Schick Hydro promotes healthy masculinity with 'The Man I Am'
- Edgewell Personal Care's shaving brand Schick Hydro debuted a new campaign, "The Man I Am,” produced with MullenLowe, which will run across digital and social media channels, according to a news release sent to Marketing Dive. The video ads star Willie Spence, Kevin Carroll and ZU-nA, men who are not actors and have expressed themselves in a variety of ways in user-generated content.
- The campaign also includes a web video series with Kevin Love, an NBA star and mental health advocate, that is set to debut in late October. The series, titled "Locker Room Talk," will include conversations with guests about the changing definition of masculinity and empowering men to start their own dialogues. The campaign will help raise money for the Kevin Love Fund, which provides tools to achieve emotional and physical well-being.
- The company is also partnering with the Movember Foundation, a global charity focused on men's health. Schick Hydro will be the official razor brand of the foundation and will help raise money and awareness about its mission.
By focusing on modern portrayals of gender and self-care, Schick Hydro is making a push for younger consumers, as it faces competition from newer brands like Harry's and Dollar Shave Club. Harry's also embraced the themes of redefined masculinity and celebrating men's individuality in an August campaign that starred hip-hop artist and actor Ludacris.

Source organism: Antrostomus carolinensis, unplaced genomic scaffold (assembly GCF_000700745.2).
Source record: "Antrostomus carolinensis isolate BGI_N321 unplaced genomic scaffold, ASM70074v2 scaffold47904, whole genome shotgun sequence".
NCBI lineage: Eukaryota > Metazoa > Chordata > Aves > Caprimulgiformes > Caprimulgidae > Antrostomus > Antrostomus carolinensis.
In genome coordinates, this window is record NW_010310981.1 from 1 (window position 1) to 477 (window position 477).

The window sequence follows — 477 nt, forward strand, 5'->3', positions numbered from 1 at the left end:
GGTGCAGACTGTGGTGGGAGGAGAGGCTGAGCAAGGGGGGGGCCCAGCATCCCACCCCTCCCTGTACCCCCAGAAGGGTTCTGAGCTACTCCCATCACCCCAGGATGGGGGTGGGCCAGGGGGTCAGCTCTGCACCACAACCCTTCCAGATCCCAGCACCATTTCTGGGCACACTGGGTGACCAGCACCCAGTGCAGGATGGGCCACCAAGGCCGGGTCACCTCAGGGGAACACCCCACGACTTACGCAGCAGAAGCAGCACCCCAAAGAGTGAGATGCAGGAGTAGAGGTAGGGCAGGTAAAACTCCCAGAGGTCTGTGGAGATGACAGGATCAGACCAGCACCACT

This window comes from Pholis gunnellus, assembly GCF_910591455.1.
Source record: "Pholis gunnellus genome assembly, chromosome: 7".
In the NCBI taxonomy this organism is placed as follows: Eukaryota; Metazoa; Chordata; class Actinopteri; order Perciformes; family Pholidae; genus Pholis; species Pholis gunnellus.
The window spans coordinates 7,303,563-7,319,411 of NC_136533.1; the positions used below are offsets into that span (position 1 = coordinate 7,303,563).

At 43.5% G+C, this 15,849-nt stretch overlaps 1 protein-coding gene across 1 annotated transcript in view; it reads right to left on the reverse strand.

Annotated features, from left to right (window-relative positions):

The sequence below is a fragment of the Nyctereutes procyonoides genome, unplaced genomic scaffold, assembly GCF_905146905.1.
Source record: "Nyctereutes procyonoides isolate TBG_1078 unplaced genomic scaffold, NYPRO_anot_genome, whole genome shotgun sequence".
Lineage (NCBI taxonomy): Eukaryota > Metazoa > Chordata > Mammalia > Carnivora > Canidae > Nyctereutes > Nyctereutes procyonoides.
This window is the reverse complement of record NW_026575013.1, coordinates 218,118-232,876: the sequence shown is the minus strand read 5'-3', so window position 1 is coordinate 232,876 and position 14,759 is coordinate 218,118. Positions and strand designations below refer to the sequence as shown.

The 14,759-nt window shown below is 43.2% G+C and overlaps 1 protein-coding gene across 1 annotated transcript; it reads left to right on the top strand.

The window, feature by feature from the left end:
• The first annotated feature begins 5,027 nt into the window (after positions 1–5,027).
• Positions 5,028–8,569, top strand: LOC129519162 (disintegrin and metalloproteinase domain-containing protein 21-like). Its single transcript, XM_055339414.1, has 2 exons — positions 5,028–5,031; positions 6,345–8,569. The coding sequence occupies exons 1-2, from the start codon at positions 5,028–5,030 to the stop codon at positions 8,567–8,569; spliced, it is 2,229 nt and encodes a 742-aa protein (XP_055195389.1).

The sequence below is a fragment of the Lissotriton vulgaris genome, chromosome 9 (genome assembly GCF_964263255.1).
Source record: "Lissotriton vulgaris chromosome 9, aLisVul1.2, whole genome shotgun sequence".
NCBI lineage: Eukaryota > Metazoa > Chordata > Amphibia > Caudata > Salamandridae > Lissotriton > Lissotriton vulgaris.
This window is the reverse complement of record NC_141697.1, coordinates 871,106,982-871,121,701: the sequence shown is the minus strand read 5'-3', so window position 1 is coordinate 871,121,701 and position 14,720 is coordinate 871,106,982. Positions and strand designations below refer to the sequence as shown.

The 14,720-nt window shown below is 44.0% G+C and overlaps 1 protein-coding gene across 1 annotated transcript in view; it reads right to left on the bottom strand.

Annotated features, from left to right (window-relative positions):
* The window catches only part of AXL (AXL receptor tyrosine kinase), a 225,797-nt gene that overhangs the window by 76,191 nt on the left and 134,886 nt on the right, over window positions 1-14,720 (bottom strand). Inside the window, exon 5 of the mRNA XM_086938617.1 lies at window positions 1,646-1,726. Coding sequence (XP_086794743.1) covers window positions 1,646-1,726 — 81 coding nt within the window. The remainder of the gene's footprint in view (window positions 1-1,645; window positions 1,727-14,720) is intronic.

With its new campaign Schick Hydro expands its messaging with a video series featuring Kevin Love, an NBA star known for being open about his personal struggles with mental health. Marketers have been using video series more frequently lately to offer consumers authentic, educational and entertaining content. Viewership of original digital video is on the rise, attracting a younger, more diverse and tech-savvy segment.
The company's partnership with the Movember Foundation also shows its commitment to raising awareness for men's health issues beyond this campaign, a tactic that will appeal to millennials and Gen Zers. These generations prefer brands to embrace a social cause and are more concerned than older generations with mental health and lifestyle issues. They also have an especially low tolerance for outdated gender portrayals, and are more likely to purchase from brands that go against these stereotypes.
In addition to Schick and Harry's, men’s clothing brand Bonobos released #EvolveTheDefinition this summer as a movement to question the definition of masculinity. The campaign included a 90-second "micro-documentary" starring a diverse group of men reading definitions of "masculine" and offering their own takes on what it means to be a man.